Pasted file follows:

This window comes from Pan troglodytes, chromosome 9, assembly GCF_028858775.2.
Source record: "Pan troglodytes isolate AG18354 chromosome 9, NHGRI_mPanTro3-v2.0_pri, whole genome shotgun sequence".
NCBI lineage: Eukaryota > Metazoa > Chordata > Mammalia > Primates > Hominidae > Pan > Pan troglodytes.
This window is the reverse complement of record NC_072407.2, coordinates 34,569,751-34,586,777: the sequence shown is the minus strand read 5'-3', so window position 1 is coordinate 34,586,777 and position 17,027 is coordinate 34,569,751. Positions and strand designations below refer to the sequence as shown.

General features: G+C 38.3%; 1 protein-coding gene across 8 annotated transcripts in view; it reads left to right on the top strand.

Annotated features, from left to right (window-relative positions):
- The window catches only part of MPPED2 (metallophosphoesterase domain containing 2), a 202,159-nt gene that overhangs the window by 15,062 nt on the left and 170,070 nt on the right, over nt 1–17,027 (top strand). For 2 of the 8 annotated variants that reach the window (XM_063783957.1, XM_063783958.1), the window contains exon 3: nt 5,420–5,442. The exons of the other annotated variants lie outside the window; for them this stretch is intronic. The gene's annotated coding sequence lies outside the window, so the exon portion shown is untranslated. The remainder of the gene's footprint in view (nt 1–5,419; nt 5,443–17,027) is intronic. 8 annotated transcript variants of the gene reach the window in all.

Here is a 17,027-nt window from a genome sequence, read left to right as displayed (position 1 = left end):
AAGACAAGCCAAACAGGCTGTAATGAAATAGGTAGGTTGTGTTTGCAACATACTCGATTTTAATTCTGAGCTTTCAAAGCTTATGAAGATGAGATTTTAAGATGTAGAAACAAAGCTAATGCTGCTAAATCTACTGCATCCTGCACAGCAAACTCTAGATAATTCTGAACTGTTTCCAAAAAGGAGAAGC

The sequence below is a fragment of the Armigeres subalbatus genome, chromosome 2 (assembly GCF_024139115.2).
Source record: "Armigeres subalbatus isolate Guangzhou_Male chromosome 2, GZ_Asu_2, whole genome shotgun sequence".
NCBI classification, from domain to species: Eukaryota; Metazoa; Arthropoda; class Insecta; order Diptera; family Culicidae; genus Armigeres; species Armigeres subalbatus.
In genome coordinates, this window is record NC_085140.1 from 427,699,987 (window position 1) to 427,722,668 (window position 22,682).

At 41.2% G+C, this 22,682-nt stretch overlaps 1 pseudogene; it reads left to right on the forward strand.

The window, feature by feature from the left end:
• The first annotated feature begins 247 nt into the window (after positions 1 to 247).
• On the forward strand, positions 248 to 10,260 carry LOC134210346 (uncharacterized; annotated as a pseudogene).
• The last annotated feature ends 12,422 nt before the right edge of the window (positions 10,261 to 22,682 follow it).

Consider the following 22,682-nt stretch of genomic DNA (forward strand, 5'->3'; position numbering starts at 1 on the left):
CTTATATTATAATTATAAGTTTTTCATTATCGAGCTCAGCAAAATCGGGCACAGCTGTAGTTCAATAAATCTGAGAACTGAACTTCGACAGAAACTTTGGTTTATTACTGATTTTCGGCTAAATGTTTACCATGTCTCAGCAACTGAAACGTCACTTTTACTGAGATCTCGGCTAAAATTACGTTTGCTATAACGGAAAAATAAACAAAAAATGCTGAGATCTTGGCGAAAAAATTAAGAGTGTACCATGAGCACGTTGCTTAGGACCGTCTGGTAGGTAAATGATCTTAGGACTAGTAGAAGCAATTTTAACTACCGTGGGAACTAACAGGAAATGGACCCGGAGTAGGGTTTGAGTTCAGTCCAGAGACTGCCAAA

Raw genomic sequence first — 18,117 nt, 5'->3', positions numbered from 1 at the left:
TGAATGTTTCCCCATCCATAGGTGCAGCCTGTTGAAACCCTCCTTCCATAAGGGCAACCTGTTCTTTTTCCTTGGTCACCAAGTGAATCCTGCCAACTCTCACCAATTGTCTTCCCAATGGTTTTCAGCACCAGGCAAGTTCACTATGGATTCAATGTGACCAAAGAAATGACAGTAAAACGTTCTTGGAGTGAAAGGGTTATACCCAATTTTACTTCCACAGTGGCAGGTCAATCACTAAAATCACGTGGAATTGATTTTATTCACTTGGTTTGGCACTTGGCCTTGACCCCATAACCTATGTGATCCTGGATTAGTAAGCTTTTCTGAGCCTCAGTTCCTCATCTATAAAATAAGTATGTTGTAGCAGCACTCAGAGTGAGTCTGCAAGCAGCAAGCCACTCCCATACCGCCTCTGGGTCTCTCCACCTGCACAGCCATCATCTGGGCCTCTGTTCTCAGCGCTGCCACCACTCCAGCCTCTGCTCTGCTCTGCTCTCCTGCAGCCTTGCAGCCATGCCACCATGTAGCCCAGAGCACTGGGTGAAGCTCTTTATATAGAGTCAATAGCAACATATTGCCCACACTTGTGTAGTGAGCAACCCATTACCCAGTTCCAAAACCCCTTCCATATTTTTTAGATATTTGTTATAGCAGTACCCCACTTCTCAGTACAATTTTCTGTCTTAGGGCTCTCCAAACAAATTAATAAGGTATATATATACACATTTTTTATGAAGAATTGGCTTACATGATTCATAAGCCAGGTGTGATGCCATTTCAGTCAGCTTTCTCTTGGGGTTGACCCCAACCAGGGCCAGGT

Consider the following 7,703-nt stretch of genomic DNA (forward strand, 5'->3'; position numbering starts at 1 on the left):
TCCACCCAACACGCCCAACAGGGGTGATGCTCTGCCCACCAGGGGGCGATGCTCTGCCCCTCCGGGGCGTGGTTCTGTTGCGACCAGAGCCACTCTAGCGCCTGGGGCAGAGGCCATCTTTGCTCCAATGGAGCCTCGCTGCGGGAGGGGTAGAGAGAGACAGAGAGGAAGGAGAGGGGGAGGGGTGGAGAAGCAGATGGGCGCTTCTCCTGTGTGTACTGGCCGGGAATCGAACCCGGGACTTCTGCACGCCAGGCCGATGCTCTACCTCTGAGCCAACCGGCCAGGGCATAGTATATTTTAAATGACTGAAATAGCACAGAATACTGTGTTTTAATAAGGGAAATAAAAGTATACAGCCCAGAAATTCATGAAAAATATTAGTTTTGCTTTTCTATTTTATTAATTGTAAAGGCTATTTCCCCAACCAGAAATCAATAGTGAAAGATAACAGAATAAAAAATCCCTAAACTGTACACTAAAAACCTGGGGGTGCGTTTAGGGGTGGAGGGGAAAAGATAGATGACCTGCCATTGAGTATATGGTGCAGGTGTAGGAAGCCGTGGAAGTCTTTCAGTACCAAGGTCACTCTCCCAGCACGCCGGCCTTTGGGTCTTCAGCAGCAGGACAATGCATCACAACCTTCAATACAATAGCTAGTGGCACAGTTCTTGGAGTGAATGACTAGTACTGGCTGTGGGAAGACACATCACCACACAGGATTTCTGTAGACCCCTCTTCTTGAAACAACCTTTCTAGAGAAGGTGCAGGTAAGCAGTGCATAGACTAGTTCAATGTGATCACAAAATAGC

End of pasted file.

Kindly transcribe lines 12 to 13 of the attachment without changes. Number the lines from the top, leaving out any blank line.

NCBI classification, from domain to species: Eukaryota; Metazoa; Arthropoda; class Insecta; order Diptera; family Culicidae; genus Armigeres; species Armigeres subalbatus.
In genome coordinates, this window is record NC_085140.1 from 427,699,987 (window position 1) to 427,722,668 (window position 22,682).